The racial wage gap may be shrinking, but it’s still got a ways to go. Nationwide, Black people make 76 cents to white people’s dollar, according to the Department of Labor.

And it turns out that disparity starts pretty early on. In the fourth quarter of 2023, the median weekly earnings for full-time wage and salaried white workers ages 16 to 24 was $747 per week, according to the Bureau of Labor Statistics. The median weekly earnings for full-time wage and salaried Black or African American 16-to-24-year-olds was $614. Though a smaller gap than the national one, that still works out to be about 82 cents to white workers’ dollar.

Many people in this age group are only starting their careers and haven’t had much time to accrue work experience. So what explains their disparity in pay? Here’s what experts believe is playing into it.

‘What you’re really describing is the outcomes of adults’

Especially as it pertains to young people, job opportunities are often a direct result of their family situation.

“Children born in higher income and higher wealth families will have greater access to opportunities that their parents can present,” says Andre Perry, senior fellow at Brookings. A kid born to parents who work in law and advertising, for example, will have more access to internships or administrative positions in those higher paying fields than a kid born to parents who work in the postal service or the local transit system.

Statistically, Black people are overrepresented in lower paying fields. They make up 40.4% of postal service clerks, according to the Pew Research Center, where they make a median of $56,200 per year, according to BLS. They also make up 36.6% of bus drivers, transit and intercity workers, who make a median of $50,980 per year.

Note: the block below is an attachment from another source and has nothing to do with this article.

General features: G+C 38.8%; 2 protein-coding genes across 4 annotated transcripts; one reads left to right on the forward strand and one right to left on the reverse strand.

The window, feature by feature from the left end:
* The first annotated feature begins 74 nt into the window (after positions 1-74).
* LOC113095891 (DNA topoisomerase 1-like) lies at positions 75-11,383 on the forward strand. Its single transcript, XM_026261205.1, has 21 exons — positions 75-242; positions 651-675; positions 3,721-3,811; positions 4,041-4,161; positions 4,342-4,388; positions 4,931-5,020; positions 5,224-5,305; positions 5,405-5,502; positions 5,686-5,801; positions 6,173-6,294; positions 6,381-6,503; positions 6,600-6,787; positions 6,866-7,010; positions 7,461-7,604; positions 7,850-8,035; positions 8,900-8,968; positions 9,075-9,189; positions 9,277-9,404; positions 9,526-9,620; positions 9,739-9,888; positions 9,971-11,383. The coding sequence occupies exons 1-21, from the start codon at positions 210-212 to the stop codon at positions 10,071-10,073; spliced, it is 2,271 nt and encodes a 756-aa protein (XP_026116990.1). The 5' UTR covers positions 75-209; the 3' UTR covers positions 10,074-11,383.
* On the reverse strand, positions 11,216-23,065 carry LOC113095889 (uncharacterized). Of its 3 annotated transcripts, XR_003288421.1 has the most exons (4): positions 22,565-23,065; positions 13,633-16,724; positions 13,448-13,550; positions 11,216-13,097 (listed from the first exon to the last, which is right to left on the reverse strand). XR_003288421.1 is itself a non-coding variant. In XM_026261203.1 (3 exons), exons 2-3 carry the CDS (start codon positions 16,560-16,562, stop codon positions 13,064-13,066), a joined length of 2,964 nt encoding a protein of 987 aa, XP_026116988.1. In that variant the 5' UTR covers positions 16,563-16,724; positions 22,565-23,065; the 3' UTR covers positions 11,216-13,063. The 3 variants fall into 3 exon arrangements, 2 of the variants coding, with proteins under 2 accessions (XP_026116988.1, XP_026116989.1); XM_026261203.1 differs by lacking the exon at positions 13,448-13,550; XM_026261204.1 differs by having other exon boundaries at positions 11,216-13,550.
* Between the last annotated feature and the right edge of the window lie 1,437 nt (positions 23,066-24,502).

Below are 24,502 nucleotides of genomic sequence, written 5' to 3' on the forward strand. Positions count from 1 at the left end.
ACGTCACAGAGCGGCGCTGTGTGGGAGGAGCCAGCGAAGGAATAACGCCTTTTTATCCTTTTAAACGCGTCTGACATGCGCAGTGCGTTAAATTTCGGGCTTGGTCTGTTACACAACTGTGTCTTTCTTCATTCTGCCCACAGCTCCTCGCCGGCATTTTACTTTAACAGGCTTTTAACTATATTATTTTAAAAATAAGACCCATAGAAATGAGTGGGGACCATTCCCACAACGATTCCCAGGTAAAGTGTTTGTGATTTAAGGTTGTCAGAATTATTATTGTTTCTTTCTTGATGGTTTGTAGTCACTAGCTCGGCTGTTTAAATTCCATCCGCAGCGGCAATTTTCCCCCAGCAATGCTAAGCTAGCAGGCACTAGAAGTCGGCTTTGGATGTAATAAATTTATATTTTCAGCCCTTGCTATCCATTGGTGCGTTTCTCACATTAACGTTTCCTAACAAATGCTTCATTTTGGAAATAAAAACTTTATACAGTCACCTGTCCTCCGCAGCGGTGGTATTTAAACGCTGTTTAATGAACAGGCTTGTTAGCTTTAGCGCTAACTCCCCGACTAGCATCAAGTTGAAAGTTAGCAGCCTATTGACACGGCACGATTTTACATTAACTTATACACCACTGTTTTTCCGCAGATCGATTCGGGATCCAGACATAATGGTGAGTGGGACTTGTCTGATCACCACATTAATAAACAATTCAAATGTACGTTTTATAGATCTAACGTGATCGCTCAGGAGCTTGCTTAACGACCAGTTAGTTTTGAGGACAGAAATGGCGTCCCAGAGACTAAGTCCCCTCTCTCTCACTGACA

Conversely, they make up just 10.5% of computer and mathematical science occupations, according to the Economic Policy Institute, where the median annual salary is $100,440, and 6.9% of legal occupations, where the median annual salary is $95,170.

Children born in higher income and higher wealth families will have greater access to opportunities.

Andre Perry

Senior fellow at Brookings

The resulting family wealth can hinder access to higher paying jobs as well.

A college or high school kid can be offered a lucrative gig in a neighboring town, but if they don’t have a way to get there, it’s harder to accept it. “If your parents have a car, you’ll have more opportunities to get a premium job,” says Perry.

And even if public transportation gets you to that job, you “may be limited in the number of hours of work because [you] can’t use transportation at any time,” says Valerie Wilson, director of the EPI’s Program on Race, Ethnicity and the Economy.

“Whenever you’re talking about outcomes of children, what you’re really describing is the outcomes of adults,” says Perry.

Consider ‘where we know communities of color are concentrated’

Geographic location plays a role in how much young people ultimately get paid as well. It’s important to consider “the average wages in places where we know communities of color are concentrated,” says Laura Valle-Gutierrez, a fellow at left-leaning think tank The Century Foundation.  

More than half of the U.S.’s Black population lives in the South, according to the Pew Research Center, a region with some of the lowest minimum wages in the country. The biggest Black populations live in states like Texas, where the minimum wage is $7.25 per hour, and Georgia, where the minimum wage is $5.15 per hour (for any employer that doesn’t fall under the jurisdiction of the federal $7.25 per hour).

There’s also variation in the youth minimum wage. Nationwide, under the Fair Labor Standards Act, employers are allowed to pay people younger than 20 years old $4.25 per hour for the first 90 days of employment. Some states follow that rule while others, like Minnesota, have implemented a higher $8.85 youth minimum. Minnesota’s regular minimum wage is $10.85 per hour.

“That can play a role as well,” says Wilson.

Finally, college degrees play into this disparity. While 11% of white 18-to-24-year-olds have a bachelor’s degree, according to the Census Bureau, 7% of Black 18-to-24-year-olds do. Some of the people in this age group “are working jobs that don’t require a post secondary credential,” says Valle-Gutierrez. “So that is part of why they’re having lower wages.”

Big picture, “I think it’s just important to keep in mind that these wage gaps that do start early really do result in a lifetime of consequences in terms of lifetime earnings,” says Valle-Gutierrez. Young people who start behind their peers have that much more ground to make up to reach similar wages, if they’re ever able to at all.

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